Illustrated by J. Michael Walker
The first cold night of fall I went to the Living Fish Center, a small, superbly named Koreatown restaurant in whose window a brilliant neon trout burned in permanent mid-leap. Inside, a school of scarlet fish stared dumbly out from their dim tank, and a bubbling glass raceway teeming with prawns ran just below the ceiling. I am always happy to see swimming prawns.
From its name I had always inferred Living Fish Center was a vivarium, a Korean analogue to Maine lobster pounds or posh Chinatown seafood palaces. But inside, the restaurant seemed more like a roadhouse really, a basic Korean cafe sparsely populated with students, elderly Korean couples, and knots of workers still in their technicians’ overalls. A chef stood mute guard over a refrigerated counter that looked to be borrowed from an ice cream parlor, and cards on each table advertised fantastically expensive dinners in blocky Hangool script.
At the table, a waitress handed me a plastic glass half-filled with tepid tea that tasted mostly of detergent and slid a small dish of oily toasted-rice gruel onto the menu-imprinted placemat. “Eat this first,” she said, shrugging, “perhaps you will like it.”
It wasn’t particularly good. The following courses of rubbery squid sauteed in spicy-sweet bean sauce, clumsy fish chowder churning in its black iron pot, and sugared, fried seaweed were hardly better. On the Korean sashimi platter, the slabs of tuna were still frozen, the whitefish dull, and the salmon had the funny, off-orange color of marshmallow peanuts. You wrap Korean sashimi in lettuce leaves with fermented bean paste, sliced serrano chiles, and cloves of raw garlic, so the actual taste of the fish may be fairly irrelevant; I suspect shark chum would taste good with raw garlic and big bottles of cold Hite beer. The slices of raw sea cucumber on the platter were fine—gooey and briny and fresh, but you can eat only so much of that stuff before your system goes into overload. More dishes arrived (part of the typical Korean generosity), including a whole fried fish, a foil tray packed with sauteed onions and diced shellfish, and half of a fresh sea urchin packed with its mild, briny roe, spines still describing circles in the air.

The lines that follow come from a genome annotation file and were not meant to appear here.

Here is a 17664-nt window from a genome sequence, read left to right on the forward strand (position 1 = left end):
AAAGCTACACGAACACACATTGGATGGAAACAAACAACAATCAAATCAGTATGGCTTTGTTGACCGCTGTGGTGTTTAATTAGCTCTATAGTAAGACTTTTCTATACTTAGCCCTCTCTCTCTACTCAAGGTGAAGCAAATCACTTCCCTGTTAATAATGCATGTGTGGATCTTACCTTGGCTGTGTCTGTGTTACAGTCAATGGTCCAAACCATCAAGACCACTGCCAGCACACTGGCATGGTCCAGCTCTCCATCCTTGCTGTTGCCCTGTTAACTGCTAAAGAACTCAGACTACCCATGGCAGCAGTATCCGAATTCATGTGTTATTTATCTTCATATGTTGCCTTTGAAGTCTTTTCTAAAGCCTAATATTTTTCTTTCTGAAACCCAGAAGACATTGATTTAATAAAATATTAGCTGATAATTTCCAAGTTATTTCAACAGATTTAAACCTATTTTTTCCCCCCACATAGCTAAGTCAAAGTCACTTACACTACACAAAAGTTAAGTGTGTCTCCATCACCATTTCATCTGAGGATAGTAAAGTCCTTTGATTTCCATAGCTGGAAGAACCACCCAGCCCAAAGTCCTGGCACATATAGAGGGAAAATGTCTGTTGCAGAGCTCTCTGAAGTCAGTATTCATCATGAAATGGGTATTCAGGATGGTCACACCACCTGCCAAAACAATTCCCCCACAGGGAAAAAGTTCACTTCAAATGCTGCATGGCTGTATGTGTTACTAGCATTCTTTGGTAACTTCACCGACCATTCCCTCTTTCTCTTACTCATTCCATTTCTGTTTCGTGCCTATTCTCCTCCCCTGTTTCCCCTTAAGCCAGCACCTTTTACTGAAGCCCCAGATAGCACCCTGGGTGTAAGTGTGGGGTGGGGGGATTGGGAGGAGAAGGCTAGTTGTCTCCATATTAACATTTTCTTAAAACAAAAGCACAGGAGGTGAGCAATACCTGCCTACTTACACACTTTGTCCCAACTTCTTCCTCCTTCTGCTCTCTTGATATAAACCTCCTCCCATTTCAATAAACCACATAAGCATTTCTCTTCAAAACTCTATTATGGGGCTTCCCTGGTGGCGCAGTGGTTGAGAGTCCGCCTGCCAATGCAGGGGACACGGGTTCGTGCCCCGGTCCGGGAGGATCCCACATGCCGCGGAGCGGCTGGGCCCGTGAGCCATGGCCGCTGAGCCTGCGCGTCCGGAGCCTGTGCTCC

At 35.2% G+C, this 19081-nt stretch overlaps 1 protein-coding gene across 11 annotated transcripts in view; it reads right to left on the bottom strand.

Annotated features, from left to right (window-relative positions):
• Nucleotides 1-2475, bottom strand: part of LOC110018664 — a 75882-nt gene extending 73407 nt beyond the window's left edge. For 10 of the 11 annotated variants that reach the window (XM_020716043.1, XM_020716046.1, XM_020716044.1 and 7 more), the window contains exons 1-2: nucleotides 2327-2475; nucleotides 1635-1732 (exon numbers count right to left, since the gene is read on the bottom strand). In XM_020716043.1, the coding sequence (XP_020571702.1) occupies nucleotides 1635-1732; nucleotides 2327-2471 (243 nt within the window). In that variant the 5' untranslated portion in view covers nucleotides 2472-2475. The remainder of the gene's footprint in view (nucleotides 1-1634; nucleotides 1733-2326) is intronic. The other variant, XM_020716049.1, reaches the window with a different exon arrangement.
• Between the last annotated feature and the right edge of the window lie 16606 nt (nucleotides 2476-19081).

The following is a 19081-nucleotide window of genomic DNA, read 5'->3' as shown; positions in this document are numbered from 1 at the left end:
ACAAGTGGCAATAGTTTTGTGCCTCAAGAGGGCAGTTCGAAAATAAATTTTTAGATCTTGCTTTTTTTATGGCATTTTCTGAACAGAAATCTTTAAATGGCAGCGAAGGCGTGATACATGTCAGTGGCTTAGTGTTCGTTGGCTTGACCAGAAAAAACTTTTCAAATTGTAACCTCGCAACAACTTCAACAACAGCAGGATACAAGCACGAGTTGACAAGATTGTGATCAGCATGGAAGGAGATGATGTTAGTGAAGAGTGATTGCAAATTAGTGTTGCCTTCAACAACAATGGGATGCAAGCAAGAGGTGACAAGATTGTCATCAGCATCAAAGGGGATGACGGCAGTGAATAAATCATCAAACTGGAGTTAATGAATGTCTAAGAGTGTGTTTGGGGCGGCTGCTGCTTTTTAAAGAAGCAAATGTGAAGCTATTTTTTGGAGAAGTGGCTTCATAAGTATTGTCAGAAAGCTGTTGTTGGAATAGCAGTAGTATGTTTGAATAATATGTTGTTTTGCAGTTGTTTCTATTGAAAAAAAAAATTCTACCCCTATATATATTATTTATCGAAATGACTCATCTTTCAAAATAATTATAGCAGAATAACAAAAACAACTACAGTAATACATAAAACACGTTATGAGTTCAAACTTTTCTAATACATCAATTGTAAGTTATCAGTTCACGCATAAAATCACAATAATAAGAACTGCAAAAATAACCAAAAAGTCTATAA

It is never easy to intuit an Asian cafe’s specialty on a first visit, and Seoul-food menus that steer non-Koreans toward bland stews and grilled meat dishes are often the most unfathomable of all. In fact, a New York Times reporter famous for her knowledge of Asian cooking recently wrote about a Manhattan soon tofu restaurant, apparently without realizing that the restaurant served no soon tofu at all.
It wasn’t until we looked at the prawns leaping about the tank, the chef behind the bar, and the contents of half the customers’ plates that we figured out what the restaurant’s specialty might be. I said a couple of words to the waitress and the chef emerged from behind his counter, climbing up to the raceway containing the prawns.
He dipped a hand into the tank, rippling the still, clear water until some of the prawns sprang up to nip at his fingers. He plucked the liveliest specimens from the water and brought them back to his station where he quickly removed most of their shells. A few seconds later, the prawns were served on a mound of crushed ice, heads intact and very much alive.
It was among the most unsettling experiences I have ever had in a restaurant: preparing to bite into a living creature as it glared back into my eyes. Antennae whipping in wild circles, legs churning, body contorting to power the spinnerets that had been so rudely ripped from its torso, at that moment the prawn was less a foodstuff than a creature that clearly did not want to be eaten.
I have consumed thousands of animals in my lifetime; I’ve seen lambs butchered, snipped the faces off innumerable soft-shell crabs, killed and gutted my share of fish. I had, I thought, come to terms with the element of predation inherent in eating meat—and I am thankful to the beasts that have nourished me. But this was the first time I had ever faced one of nature’s most basic postulates: You live, your prey dies. In order to eat, you must first rip into living flesh. Not by proxy, not from a distance, not with a gun or knife but intimately, with your teeth. I thought about the Hindu cabbie who had driven me back into town from a Singapore seafood restaurant years ago, lecturing me the entire way on the spirituality inherent in a single prawn, and I thought about my vegan friends who refuse to eat anything that once had a face.
I bit into the animal, devouring all of its sweetness in one mouthful, and felt the rush of life pass from its body into mine in the sudden relaxation of its feelers, in the blankness I swear I could see overtaking its eyes. It was weird and primal and breathtakingly good, and I don’t want to do it again.
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